I see that a member of the government’s data management review group, Edison David, thinks that the issue with teacher workload is simply one of ensuring that teachers understand the benefits of poring over data (TES 20th November 2015). Intrigued by this, I went on the gov.uk website to find that the vast majority of its members seem to be recruited from SLTs. There were two ordinary primary school teachers and not a single ordinary secondary school teacher. See the link below:
Let’s face it, you don’t reduce workload by recruiting a committee of people who are responsible for creating a lot of it. Having been seduced into buying expensive data analysis tools, SLTs feel the need to justify the expense by asking teachers to spend ever increasing amounts of time poring over data. The fact that a lot of it is “cargo cult” data seems to pass them by. If data is required to be entered every couple of weeks it is unlikely to be have had any sort of moderation or standardisation at all. And even with moderation/standardisation across teachers and departments, there will still be variation, since it is impossible to reduce the complex process of learning to a series of “can do” statements, although schools up and down the country are trying to do so and creating extra work as a result.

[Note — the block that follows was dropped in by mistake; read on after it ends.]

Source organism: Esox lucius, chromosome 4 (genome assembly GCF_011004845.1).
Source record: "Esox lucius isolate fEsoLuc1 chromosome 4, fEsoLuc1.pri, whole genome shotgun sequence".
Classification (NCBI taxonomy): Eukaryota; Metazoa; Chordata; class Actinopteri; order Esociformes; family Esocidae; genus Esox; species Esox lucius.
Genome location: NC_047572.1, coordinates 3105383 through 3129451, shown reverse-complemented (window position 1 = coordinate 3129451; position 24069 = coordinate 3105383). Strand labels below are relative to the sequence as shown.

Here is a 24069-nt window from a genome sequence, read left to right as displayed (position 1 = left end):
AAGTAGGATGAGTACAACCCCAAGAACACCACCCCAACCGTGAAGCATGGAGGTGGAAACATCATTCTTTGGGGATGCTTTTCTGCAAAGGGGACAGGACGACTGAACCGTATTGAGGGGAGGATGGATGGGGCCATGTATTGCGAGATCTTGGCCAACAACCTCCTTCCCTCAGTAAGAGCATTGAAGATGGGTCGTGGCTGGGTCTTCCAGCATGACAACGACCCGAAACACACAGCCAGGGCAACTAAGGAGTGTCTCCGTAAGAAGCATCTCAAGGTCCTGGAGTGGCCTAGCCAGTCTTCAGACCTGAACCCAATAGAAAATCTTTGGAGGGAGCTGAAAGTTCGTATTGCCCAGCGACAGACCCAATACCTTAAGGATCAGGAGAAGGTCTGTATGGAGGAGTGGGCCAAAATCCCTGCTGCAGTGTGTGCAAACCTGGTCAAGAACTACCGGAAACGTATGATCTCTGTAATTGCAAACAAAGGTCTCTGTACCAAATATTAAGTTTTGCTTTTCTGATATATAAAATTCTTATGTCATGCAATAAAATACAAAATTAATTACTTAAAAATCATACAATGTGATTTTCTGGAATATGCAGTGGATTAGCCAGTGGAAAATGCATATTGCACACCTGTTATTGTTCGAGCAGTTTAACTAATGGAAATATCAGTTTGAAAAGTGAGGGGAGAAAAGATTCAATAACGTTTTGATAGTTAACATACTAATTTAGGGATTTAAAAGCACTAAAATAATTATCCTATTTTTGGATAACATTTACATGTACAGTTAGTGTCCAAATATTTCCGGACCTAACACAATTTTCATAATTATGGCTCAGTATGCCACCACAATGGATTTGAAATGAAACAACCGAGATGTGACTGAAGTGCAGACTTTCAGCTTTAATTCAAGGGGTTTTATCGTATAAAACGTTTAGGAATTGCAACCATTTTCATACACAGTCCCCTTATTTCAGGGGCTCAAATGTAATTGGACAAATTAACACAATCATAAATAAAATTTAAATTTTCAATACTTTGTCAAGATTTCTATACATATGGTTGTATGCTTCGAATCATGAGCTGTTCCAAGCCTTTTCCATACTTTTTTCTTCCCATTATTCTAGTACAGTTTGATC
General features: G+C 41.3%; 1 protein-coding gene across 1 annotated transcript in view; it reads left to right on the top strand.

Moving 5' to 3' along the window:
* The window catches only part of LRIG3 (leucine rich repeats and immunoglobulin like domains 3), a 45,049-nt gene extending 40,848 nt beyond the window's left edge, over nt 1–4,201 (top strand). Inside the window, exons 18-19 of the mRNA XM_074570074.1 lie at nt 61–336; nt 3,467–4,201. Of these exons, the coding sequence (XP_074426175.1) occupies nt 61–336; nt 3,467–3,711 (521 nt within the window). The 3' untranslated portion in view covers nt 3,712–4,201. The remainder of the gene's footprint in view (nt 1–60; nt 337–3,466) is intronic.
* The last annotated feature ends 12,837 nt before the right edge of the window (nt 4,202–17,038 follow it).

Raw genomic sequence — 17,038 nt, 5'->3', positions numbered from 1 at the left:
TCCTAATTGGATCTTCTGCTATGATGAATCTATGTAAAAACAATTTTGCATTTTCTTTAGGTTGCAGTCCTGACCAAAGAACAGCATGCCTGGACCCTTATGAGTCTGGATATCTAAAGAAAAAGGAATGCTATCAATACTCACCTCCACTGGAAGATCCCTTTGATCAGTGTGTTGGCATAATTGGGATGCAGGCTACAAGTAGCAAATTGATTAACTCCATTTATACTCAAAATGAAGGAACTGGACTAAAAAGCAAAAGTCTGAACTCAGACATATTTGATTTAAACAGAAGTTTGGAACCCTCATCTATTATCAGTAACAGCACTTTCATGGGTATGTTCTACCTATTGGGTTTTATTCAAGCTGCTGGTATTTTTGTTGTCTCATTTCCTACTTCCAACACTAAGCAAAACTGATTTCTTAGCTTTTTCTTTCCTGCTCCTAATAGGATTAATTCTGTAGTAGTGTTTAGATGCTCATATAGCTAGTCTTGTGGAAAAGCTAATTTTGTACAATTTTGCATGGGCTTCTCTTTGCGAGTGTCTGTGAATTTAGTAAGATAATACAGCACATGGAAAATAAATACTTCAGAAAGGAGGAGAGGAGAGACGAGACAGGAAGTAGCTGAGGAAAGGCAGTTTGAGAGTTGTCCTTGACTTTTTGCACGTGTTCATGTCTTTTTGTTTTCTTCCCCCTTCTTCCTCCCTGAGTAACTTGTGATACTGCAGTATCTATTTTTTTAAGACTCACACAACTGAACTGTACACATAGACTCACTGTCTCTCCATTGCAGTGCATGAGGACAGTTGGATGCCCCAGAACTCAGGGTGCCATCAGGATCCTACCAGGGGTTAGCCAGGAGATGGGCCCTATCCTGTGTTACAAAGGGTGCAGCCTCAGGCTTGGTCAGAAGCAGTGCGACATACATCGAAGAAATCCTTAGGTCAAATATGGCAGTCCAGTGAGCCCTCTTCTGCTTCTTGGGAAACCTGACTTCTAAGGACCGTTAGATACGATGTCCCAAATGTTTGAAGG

The best thing that could happen would be for schools to be required to adopt the recommendations of the Assessment Without Levels Commission, meaning that data should not be required to be entered on data management systems more than once a term. Yes, many SLTs will throw up their hands in horror at the demise of APP, levels, sublevels, tick boxes, “can do” statements etc, all dutifully recorded every few weeks. But summative grades every term are all that is needed to be recorded. Contrary to the views of some SLTs, teachers will still be carrying out formative assessment in between times and acting on it – indeed it will be more effective as it won’t be reduced to a number on a spreadsheet. Teachers can engage with the detail of where a child has difficulty, instead of wasting time poring over statement banks deciding which one fits best.